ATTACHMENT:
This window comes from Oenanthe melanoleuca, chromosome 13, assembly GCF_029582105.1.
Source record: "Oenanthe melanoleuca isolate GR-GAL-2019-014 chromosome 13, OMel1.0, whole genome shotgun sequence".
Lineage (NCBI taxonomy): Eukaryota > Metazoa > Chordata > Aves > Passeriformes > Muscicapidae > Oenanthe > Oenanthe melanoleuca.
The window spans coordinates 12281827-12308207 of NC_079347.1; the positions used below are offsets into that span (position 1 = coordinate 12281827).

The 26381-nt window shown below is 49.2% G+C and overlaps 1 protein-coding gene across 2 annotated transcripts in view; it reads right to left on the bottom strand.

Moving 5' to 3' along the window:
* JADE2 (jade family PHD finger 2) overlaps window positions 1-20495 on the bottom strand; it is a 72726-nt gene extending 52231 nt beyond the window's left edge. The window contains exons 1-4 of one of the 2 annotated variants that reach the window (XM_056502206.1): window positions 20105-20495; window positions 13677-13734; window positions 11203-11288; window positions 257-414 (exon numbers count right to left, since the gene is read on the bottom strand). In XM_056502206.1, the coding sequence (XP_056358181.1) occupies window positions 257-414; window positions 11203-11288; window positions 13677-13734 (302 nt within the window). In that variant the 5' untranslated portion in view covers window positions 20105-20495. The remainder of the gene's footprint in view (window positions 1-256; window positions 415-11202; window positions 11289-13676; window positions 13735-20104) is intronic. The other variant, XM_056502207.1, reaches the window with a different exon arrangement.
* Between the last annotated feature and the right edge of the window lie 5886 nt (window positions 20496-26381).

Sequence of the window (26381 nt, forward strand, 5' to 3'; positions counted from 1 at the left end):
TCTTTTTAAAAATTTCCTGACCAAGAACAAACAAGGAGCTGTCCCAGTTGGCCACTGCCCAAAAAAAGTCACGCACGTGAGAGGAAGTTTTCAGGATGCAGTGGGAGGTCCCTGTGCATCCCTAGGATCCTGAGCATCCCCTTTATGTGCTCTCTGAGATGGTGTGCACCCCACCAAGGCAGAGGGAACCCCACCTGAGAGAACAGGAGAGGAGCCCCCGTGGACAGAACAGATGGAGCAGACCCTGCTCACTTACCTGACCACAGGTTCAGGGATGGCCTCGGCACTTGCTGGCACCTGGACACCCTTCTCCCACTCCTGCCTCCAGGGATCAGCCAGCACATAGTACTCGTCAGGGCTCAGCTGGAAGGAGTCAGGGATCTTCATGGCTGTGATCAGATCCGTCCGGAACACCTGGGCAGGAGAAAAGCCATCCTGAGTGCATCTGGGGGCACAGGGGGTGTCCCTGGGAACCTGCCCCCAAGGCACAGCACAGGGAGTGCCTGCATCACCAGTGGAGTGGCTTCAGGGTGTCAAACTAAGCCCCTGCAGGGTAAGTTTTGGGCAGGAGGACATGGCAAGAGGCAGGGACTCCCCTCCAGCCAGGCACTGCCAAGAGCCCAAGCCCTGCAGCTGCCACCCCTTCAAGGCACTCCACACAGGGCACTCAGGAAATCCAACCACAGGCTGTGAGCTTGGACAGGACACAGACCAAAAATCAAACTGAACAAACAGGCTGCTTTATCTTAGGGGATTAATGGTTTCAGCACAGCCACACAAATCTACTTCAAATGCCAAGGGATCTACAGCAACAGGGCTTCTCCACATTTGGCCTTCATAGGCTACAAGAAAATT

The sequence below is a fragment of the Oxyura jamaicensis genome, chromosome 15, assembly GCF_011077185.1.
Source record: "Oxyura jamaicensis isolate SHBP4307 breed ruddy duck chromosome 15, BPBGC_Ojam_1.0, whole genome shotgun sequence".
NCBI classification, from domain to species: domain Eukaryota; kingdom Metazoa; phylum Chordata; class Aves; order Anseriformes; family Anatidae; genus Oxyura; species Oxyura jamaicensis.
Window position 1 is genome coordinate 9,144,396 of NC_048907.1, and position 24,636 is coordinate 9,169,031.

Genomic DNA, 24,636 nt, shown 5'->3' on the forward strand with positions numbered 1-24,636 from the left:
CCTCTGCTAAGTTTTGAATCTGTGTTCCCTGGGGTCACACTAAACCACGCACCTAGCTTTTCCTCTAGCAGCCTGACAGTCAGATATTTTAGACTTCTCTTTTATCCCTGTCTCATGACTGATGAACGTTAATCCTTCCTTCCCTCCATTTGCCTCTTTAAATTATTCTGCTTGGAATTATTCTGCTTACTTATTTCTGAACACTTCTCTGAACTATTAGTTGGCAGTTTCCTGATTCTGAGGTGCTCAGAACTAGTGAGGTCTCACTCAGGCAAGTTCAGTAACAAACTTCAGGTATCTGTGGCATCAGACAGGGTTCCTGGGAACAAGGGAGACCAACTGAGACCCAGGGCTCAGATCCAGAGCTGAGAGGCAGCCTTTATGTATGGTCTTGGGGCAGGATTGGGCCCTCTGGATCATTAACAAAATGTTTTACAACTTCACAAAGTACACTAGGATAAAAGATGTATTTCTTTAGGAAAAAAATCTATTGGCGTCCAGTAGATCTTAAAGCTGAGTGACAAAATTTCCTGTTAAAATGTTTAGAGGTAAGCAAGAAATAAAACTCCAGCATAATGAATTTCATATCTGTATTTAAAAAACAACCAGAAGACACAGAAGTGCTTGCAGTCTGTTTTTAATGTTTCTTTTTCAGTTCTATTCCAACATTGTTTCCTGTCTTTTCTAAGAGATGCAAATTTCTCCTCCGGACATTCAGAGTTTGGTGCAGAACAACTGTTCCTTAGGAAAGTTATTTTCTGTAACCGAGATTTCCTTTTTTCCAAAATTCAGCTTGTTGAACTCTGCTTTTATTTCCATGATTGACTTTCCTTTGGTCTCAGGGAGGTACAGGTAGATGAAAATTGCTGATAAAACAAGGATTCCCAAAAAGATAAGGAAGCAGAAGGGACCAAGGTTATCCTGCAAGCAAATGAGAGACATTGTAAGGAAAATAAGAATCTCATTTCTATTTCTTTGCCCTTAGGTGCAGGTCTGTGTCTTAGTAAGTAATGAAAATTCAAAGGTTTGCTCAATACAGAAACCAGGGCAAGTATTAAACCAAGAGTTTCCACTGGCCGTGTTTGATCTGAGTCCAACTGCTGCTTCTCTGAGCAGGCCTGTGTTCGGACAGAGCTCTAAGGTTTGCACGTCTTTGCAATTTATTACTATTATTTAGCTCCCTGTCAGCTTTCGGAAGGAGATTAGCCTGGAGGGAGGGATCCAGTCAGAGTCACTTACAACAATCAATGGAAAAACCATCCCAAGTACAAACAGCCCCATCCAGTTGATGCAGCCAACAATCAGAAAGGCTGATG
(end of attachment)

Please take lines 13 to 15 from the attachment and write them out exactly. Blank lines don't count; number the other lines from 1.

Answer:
NCBI classification, from domain to species: domain Eukaryota; kingdom Metazoa; phylum Chordata; class Aves; order Anseriformes; family Anatidae; genus Oxyura; species Oxyura jamaicensis.
Window position 1 is genome coordinate 9,144,396 of NC_048907.1, and position 24,636 is coordinate 9,169,031.

Genomic DNA, 24,636 nt, shown 5'->3' on the forward strand with positions numbered 1-24,636 from the left: